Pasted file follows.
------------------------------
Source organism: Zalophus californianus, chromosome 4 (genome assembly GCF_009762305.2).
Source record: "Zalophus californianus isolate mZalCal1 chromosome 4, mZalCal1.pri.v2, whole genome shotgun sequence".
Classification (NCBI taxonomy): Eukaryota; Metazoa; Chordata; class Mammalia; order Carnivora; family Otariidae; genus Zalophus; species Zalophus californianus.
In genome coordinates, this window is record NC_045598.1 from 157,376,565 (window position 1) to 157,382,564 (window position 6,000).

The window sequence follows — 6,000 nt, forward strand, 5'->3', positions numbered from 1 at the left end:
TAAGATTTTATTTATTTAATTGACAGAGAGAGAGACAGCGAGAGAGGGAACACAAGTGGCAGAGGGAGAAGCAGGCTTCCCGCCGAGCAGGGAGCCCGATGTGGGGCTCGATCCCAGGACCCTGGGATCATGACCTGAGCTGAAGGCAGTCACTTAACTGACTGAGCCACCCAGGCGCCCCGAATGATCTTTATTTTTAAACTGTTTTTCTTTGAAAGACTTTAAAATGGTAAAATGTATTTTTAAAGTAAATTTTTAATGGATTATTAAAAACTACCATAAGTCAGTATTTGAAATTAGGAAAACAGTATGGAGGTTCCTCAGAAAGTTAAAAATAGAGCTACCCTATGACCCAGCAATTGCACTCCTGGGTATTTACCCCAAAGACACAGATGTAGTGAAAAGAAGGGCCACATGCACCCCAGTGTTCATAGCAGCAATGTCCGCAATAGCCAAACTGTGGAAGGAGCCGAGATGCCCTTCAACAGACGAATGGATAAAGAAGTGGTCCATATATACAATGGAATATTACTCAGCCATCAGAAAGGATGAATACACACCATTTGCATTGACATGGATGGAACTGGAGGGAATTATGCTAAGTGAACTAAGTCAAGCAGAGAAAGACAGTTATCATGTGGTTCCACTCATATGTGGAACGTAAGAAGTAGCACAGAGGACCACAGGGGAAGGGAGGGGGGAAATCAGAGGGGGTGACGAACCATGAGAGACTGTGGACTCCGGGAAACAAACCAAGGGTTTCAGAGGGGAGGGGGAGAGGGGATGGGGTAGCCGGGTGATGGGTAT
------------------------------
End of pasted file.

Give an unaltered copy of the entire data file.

Source organism: Zalophus californianus, chromosome 4 (genome assembly GCF_009762305.2).
Source record: "Zalophus californianus isolate mZalCal1 chromosome 4, mZalCal1.pri.v2, whole genome shotgun sequence".
Classification (NCBI taxonomy): Eukaryota; Metazoa; Chordata; class Mammalia; order Carnivora; family Otariidae; genus Zalophus; species Zalophus californianus.
In genome coordinates, this window is record NC_045598.1 from 157,376,565 (window position 1) to 157,382,564 (window position 6,000).

The window sequence follows — 6,000 nt, forward strand, 5'->3', positions numbered from 1 at the left end:
TAAGATTTTATTTATTTAATTGACAGAGAGAGAGACAGCGAGAGAGGGAACACAAGTGGCAGAGGGAGAAGCAGGCTTCCCGCCGAGCAGGGAGCCCGATGTGGGGCTCGATCCCAGGACCCTGGGATCATGACCTGAGCTGAAGGCAGTCACTTAACTGACTGAGCCACCCAGGCGCCCCGAATGATCTTTATTTTTAAACTGTTTTTCTTTGAAAGACTTTAAAATGGTAAAATGTATTTTTAAAGTAAATTTTTAATGGATTATTAAAAACTACCATAAGTCAGTATTTGAAATTAGGAAAACAGTATGGAGGTTCCTCAGAAAGTTAAAAATAGAGCTACCCTATGACCCAGCAATTGCACTCCTGGGTATTTACCCCAAAGACACAGATGTAGTGAAAAGAAGGGCCACATGCACCCCAGTGTTCATAGCAGCAATGTCCGCAATAGCCAAACTGTGGAAGGAGCCGAGATGCCCTTCAACAGACGAATGGATAAAGAAGTGGTCCATATATACAATGGAATATTACTCAGCCATCAGAAAGGATGAATACACACCATTTGCATTGACATGGATGGAACTGGAGGGAATTATGCTAAGTGAACTAAGTCAAGCAGAGAAAGACAGTTATCATGTGGTTCCACTCATATGTGGAACGTAAGAAGTAGCACAGAGGACCACAGGGGAAGGGAGGGGGGAAATCAGAGGGGGTGACGAACCATGAGAGACTGTGGACTCCGGGAAACAAACCAAGGGTTTCAGAGGGGAGGGGGAGAGGGGATGGGGTAGCCGGGTGATGGGTAT